It is not clear as to how feasible it is to train to be an ambidextrous pitcher. Pat Venditte, currently the only ambidextrous pitcher in the major leagues, is said to have started training at the age of three. Here are some tips if you would like to try to train to be an ambidextrous pitcher.
- Start throwing pitches with your weaker arm as soon as possible. This is an obvious step in this process. Not only must you begin throwing pitches with your other arm, you need to become comfortable with the pitching motion. Take the process slowly and you may find some comfort after some time.
- Gauge the accuracy and speed of each arm. The ability to throw ambidextrously needs to be determined, especially if the pitcher is not young. Take some time to assess whether pitching in this manner is reasonable, to save time in trying something that is very difficult.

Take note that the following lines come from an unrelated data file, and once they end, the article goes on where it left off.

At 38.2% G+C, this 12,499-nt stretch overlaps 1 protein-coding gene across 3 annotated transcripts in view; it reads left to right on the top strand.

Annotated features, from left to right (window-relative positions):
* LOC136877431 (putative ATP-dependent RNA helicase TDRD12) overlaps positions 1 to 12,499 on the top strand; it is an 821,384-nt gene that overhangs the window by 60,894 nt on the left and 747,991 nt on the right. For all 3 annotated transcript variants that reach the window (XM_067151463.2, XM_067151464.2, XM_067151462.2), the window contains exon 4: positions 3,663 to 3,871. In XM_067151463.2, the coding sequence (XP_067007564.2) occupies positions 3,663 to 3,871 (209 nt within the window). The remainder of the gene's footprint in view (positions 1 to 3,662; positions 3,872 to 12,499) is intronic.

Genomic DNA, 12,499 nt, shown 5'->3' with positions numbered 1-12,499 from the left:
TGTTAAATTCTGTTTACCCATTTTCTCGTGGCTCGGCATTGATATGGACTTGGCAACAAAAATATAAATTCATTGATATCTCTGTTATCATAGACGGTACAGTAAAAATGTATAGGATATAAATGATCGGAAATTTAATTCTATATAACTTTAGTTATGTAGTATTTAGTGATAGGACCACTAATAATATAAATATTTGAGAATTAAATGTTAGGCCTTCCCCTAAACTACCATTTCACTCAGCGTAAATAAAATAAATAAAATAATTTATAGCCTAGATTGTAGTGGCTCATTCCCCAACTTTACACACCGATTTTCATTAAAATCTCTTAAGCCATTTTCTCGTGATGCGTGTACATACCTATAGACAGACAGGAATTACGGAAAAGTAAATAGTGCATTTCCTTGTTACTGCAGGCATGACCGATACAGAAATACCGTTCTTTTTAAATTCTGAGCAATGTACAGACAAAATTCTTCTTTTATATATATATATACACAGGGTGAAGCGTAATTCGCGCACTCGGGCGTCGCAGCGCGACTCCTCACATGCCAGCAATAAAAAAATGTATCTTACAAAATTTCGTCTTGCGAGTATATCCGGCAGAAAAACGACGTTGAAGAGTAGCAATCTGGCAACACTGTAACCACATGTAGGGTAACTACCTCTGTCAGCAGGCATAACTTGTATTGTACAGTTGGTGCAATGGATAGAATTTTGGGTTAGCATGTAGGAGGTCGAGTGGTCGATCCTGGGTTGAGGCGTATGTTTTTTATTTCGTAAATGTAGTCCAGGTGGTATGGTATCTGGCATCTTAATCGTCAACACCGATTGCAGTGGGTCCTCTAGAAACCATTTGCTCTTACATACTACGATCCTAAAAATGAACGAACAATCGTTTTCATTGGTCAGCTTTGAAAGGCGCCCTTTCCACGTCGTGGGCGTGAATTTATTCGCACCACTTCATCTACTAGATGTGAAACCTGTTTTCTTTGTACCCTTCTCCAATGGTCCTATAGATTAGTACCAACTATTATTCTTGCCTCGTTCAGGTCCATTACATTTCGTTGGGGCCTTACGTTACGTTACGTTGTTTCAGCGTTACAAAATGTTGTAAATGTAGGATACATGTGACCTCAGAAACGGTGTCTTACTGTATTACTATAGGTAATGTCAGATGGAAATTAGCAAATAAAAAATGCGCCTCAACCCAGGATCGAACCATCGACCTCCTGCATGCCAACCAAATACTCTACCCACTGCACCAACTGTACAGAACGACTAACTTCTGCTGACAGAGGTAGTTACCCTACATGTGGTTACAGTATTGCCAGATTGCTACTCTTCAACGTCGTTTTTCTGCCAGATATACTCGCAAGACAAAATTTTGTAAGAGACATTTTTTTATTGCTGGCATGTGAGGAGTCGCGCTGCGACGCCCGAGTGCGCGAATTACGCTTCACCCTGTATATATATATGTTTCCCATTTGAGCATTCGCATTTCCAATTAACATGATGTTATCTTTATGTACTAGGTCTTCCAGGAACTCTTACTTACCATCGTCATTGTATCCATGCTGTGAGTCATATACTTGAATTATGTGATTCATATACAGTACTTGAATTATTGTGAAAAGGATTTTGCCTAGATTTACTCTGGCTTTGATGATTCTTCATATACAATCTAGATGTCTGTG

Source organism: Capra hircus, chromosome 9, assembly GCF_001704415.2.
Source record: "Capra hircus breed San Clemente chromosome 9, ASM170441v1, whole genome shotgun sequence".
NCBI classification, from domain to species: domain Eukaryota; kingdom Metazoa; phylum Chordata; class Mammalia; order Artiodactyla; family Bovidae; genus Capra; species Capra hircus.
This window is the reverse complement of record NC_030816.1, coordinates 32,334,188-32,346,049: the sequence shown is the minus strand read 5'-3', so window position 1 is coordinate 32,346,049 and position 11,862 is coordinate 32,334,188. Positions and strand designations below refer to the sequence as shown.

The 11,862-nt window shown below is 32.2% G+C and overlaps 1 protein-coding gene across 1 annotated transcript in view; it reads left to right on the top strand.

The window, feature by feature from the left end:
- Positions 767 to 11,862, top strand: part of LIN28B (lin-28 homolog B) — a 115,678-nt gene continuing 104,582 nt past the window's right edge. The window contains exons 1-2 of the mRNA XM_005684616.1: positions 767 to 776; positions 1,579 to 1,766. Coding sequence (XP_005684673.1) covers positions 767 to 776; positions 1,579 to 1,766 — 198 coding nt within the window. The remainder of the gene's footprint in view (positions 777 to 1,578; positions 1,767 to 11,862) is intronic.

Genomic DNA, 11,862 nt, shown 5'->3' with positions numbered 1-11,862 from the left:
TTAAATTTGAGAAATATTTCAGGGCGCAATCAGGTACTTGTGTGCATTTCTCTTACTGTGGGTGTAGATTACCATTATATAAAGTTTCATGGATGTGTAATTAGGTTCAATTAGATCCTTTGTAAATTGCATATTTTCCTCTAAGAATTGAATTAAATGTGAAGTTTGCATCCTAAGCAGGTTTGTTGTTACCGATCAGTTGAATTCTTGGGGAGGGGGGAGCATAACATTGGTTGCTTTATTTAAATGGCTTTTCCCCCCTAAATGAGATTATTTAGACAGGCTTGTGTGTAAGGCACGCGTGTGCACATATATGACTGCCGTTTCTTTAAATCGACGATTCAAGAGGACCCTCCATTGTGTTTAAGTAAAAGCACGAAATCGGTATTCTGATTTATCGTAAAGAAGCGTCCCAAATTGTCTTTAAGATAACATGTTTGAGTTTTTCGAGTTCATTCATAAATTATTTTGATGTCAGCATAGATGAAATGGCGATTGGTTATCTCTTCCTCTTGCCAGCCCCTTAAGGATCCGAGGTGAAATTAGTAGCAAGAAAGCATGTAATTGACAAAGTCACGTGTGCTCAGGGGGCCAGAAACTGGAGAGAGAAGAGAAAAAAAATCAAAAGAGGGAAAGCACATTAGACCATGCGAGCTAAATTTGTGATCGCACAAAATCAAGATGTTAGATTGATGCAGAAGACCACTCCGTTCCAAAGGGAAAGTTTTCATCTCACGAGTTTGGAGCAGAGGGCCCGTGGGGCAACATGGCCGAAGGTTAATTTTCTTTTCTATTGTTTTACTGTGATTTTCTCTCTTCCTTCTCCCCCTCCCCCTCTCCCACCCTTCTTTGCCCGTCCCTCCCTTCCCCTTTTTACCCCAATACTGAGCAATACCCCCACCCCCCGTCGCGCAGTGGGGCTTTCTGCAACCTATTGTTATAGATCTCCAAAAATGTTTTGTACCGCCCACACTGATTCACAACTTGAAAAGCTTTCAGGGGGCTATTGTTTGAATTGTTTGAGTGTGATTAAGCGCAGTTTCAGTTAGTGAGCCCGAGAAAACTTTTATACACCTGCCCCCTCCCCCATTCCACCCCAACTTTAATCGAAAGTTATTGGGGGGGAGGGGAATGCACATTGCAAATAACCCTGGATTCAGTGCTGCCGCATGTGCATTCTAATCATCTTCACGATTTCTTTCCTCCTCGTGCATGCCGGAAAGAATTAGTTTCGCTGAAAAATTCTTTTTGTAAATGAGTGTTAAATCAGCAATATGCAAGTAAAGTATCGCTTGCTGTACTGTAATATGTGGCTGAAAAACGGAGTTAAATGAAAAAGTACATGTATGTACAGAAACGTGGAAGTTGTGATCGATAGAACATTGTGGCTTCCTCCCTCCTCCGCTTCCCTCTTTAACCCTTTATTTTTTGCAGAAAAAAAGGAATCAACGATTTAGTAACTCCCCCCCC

- Work with a coach or trainer. A coach will be able to help you maintain proper mechanics and training schedules to perform this feat. Take the chance to get some help in developing both pitching arms. Your coach should give you some insights and tips on how to develop both arms.
- Stay persistent. While not everyone should train to be an ambidextrous pitcher, if you make the choice then you need to stay consistent. It will involve dedication, as becoming an ambidextrous will be a lengthy process. With commitment you may be able to become comfortable with both pitching arms.